In May 2020, we reported in an article published by Law360, “design patents trump utility patents in injunctive relief”. The same is true when it comes to a rare form of injunction – a General Exclusion Order (GEO) – issued in Section 337 investigations by the International Trade Commission. (ITC) of the United States.
The ITC can issue an injunction in the form of a cease and desist order (CDO), a limited exclusion order (LEO) or a general exclusion order (GEO).
- A CDO prevents a defendant named in an investigation, for example, from continuing to sell infringing products already in the United States.
- A LEO prohibits respondents named in an investigation from importing counterfeit products into the United States.
- A GEO prohibits the importation of all counterfeit products into the United States from any source, including those that have not been investigated by the ITC.
Due to its broad scope, a GEO is the least commonly issued of the three, available only when “necessary to prevent circumvention of an exclusion order limited to named person products” or “there is a pattern of violation … and it is difficult to identify the source of counterfeit products. 19 U.S.C. 1337(d). And because ITC investigations aim to be completed within 16 months of initiation, a GEO can be a quick and powerful tool to stop and deter the importation of infringing goods into the United States.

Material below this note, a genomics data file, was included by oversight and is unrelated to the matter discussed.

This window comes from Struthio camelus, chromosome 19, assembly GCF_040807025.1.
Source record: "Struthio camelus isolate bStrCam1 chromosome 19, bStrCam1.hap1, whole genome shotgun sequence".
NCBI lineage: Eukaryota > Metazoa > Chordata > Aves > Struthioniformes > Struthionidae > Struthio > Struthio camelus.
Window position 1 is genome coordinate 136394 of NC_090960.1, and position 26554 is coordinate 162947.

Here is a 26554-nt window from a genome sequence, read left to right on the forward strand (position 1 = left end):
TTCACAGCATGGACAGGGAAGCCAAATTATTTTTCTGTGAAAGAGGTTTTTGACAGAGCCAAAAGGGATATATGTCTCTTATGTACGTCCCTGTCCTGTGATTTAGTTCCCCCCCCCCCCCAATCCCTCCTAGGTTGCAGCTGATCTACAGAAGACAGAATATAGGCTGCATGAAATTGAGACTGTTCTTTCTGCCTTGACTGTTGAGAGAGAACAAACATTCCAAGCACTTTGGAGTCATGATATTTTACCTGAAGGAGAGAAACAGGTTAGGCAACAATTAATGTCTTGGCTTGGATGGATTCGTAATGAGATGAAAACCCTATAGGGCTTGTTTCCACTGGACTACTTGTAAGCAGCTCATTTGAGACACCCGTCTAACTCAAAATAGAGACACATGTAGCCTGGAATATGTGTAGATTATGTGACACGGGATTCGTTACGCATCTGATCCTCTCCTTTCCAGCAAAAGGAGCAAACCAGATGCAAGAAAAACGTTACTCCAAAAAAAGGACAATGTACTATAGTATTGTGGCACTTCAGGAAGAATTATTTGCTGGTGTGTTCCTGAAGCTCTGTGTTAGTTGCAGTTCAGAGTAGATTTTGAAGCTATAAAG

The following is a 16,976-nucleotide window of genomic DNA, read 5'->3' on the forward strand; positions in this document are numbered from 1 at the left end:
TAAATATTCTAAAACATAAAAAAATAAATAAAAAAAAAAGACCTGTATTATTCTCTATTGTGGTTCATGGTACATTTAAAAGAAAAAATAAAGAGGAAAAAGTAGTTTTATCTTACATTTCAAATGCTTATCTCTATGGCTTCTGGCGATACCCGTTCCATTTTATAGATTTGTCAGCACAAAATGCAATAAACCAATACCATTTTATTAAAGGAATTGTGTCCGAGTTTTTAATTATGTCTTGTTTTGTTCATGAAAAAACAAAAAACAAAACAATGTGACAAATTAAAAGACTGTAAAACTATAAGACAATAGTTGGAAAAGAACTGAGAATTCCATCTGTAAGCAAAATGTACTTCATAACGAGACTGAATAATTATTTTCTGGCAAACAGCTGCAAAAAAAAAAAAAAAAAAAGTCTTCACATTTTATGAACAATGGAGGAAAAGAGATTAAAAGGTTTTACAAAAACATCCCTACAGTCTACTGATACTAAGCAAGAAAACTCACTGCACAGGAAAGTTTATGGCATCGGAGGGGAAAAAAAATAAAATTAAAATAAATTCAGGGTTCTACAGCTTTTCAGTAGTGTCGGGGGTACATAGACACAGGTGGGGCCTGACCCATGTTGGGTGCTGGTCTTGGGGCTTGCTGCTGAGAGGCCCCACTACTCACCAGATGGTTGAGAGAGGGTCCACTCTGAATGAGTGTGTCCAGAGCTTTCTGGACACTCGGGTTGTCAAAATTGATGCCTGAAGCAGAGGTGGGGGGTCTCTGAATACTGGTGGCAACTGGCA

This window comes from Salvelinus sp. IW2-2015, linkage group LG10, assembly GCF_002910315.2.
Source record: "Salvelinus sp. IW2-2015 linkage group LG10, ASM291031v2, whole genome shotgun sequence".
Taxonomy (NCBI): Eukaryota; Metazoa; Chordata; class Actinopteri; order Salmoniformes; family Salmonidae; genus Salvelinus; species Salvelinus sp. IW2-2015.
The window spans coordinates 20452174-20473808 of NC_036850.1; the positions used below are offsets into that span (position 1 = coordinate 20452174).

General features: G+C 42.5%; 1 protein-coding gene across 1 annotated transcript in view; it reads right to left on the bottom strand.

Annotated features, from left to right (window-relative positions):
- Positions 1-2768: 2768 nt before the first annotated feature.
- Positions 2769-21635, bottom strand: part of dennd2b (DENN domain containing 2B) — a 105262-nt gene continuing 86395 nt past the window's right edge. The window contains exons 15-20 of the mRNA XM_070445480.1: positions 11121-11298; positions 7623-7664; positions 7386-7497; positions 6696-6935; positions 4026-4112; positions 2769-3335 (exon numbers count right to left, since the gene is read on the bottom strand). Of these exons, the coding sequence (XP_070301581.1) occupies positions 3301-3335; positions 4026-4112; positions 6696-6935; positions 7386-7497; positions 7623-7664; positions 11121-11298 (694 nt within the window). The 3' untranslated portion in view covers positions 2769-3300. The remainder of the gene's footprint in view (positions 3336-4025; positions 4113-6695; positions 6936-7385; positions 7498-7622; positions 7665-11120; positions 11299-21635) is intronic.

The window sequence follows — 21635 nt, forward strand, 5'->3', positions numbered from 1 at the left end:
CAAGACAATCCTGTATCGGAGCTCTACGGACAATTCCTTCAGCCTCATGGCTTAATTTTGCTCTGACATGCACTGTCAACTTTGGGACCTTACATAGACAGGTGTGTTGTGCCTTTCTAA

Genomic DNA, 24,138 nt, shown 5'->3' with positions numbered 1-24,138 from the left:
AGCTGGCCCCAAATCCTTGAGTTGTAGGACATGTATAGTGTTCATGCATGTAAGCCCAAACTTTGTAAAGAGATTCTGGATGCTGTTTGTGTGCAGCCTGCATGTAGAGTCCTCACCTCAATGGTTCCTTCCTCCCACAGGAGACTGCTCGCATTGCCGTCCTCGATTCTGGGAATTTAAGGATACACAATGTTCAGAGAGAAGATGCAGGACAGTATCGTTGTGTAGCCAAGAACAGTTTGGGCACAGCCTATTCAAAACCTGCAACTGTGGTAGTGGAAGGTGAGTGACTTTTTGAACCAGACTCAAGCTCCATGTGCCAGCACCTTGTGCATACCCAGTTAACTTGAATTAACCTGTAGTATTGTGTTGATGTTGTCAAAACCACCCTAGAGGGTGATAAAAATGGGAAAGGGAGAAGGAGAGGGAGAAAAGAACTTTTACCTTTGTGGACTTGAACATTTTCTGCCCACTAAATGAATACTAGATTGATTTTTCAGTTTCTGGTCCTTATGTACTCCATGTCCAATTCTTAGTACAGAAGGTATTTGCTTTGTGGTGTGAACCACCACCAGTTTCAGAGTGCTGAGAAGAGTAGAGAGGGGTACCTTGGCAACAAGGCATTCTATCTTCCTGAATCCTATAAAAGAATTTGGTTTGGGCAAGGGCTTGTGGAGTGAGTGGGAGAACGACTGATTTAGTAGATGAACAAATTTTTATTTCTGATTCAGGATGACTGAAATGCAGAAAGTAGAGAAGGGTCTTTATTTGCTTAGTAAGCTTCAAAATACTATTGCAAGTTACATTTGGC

Take for example a recently completed survey, Ccertain vacuum insulated flasks and their components (Inv. no. 337-TA-1216). This investigation resulted in a final determination issuing a GEO regarding three flask cap design patents (US Design Patent Nos. D806,468; D786,012; and D799,320) owned by Hydro Flask Steel Technology, LLC d/ b/a Hydro Flask and Helen of Troy Limited, approximately 17 months after the initiation of the investigation. Another recent survey, Certain electric shavers and their components and accessories (Inv. No. 337-TA-4230), appears to be moving in the same direction, receiving an initial decision granting a GEO regarding a utility patent and a design patent (US Patent Nos. 8,726,528 and D672,504) for the electricity, just over a year after the institution of the investigation.
Design patentees considering filing a Section 337 investigation should keep in mind that such investigations, unlike patent litigation in a district court, have an “industry national”. One aspect of this requirement is that each element of at least one claimed patent claim exists in an actual product.
Since design patents can only include one claim, it may be more difficult for design patents to meet this requirement. However, in cases where the patent holder has protected their commercial embodiment with a design patent, the domestic industry side is more likely to be satisfied.